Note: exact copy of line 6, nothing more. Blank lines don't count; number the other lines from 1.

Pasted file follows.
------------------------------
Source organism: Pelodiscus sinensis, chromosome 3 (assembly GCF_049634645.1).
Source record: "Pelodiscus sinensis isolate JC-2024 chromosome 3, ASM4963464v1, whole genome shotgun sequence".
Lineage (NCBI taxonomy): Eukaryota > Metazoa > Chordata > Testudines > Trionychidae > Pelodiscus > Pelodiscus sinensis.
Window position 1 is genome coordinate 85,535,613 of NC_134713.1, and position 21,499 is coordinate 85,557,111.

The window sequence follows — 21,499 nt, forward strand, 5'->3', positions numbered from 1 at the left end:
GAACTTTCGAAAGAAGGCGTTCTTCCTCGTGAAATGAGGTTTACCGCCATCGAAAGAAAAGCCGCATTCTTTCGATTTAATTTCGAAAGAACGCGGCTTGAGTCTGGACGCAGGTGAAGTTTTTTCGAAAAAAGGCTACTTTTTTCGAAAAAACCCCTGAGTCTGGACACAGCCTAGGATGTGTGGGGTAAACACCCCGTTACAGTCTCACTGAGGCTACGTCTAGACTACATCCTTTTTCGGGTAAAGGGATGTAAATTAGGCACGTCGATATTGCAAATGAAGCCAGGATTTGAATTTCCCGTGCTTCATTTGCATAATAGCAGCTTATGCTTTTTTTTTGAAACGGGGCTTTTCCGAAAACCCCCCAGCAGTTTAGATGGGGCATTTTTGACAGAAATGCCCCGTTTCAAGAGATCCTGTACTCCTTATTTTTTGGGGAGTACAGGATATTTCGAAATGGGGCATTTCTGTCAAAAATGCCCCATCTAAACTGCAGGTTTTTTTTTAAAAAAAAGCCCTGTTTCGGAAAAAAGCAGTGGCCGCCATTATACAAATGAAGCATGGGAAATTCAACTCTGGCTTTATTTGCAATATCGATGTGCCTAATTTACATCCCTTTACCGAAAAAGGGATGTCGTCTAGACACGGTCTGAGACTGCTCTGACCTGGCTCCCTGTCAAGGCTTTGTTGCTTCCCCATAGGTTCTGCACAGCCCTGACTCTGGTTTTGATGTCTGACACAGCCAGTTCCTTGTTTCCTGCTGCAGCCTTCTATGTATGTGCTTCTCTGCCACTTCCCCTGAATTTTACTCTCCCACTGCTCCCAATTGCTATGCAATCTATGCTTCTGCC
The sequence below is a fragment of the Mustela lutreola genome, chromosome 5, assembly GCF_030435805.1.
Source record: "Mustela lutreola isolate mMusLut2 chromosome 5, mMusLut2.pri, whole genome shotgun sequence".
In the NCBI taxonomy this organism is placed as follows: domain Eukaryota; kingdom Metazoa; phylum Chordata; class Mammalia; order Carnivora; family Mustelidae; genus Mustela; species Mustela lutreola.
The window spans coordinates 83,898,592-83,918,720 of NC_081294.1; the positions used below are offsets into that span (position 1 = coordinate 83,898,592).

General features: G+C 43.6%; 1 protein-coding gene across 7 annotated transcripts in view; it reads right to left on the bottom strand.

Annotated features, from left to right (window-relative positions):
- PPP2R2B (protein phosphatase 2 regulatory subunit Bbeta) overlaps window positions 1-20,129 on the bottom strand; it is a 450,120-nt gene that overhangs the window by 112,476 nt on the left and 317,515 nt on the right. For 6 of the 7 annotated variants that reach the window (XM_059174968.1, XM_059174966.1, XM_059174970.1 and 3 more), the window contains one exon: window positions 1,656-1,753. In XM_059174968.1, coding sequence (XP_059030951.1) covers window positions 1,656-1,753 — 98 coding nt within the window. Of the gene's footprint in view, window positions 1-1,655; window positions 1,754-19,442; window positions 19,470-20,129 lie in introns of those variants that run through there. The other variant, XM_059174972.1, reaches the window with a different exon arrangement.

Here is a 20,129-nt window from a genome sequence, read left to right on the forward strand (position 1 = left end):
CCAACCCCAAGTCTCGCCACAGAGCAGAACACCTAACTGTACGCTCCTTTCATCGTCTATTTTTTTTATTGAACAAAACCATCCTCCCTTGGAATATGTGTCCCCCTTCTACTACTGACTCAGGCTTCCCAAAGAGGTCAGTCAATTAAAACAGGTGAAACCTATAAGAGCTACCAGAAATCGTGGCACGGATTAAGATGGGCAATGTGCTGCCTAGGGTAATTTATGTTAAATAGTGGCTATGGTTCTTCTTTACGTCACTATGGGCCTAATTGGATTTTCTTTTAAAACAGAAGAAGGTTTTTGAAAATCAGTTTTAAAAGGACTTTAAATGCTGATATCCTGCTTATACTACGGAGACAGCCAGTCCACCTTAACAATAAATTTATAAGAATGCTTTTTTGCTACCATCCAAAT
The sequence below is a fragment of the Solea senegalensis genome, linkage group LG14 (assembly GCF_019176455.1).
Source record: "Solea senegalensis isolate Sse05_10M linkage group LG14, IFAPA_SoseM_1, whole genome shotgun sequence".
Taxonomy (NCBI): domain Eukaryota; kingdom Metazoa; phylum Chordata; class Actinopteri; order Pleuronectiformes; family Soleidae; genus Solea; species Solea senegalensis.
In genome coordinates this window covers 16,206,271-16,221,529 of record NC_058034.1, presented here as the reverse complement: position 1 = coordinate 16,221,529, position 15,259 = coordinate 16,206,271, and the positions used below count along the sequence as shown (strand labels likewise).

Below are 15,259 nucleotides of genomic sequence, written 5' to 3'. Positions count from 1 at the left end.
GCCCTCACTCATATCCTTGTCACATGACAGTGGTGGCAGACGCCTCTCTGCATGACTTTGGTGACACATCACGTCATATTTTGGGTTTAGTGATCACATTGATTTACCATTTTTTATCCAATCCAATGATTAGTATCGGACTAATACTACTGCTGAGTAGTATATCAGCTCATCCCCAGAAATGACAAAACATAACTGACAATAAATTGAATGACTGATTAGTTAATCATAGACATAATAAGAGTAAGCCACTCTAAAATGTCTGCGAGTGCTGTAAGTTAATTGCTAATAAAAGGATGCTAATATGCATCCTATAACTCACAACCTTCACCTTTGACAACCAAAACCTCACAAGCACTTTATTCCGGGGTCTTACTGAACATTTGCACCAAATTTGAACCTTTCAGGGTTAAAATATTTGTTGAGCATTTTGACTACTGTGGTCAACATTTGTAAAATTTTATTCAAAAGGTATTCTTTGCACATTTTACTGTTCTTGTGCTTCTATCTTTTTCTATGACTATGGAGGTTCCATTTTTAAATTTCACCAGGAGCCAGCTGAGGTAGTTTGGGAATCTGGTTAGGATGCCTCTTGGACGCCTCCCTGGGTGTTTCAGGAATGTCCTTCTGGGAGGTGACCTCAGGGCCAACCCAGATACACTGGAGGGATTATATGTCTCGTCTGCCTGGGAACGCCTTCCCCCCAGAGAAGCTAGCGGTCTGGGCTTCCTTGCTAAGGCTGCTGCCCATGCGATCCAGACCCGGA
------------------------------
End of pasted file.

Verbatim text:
GAACTTTCGAAAGAAGGCGTTCTTCCTCGTGAAATGAGGTTTACCGCCATCGAAAGAAAAGCCGCATTCTTTCGATTTAATTTCGAAAGAACGCGGCTTGAGTCTGGACGCAGGTGAAGTTTTTTCGAAAAAAGGCTACTTTTTTCGAAAAAACCCCTGAGTCTGGACACAGCCTAGGATGTGTGGGGTAAACACCCCGTTACAGTCTCACTGAGGCTACGTCTAGACTACATCCTTTTTCGGGTAAAGGGATGTAAATTAGGCACGTCGATATTGCAAATGAAGCCAGGATTTGAATTTCCCGTGCTTCATTTGCATAATAGCAGCTTATGCTTTTTTTTTGAAACGGGGCTTTTCCGAAAACCCCCCAGCAGTTTAGATGGGGCATTTTTGACAGAAATGCCCCGTTTCAAGAGATCCTGTACTCCTTATTTTTTGGGGAGTACAGGATATTTCGAAATGGGGCATTTCTGTCAAAAATGCCCCATCTAAACTGCAGGTTTTTTTTTAAAAAAAAGCCCTGTTTCGGAAAAAAGCAGTGGCCGCCATTATACAAATGAAGCATGGGAAATTCAACTCTGGCTTTATTTGCAATATCGATGTGCCTAATTTACATCCCTTTACCGAAAAAGGGATGTCGTCTAGACACGGTCTGAGACTGCTCTGACCTGGCTCCCTGTCAAGGCTTTGTTGCTTCCCCATAGGTTCTGCACAGCCCTGACTCTGGTTTTGATGTCTGACACAGCCAGTTCCTTGTTTCCTGCTGCAGCCTTCTATGTATGTGCTTCTCTGCCACTTCCCCTGAATTTTACTCTCCCACTGCTCCCAATTGCTATGCAATCTATGCTTCTGCC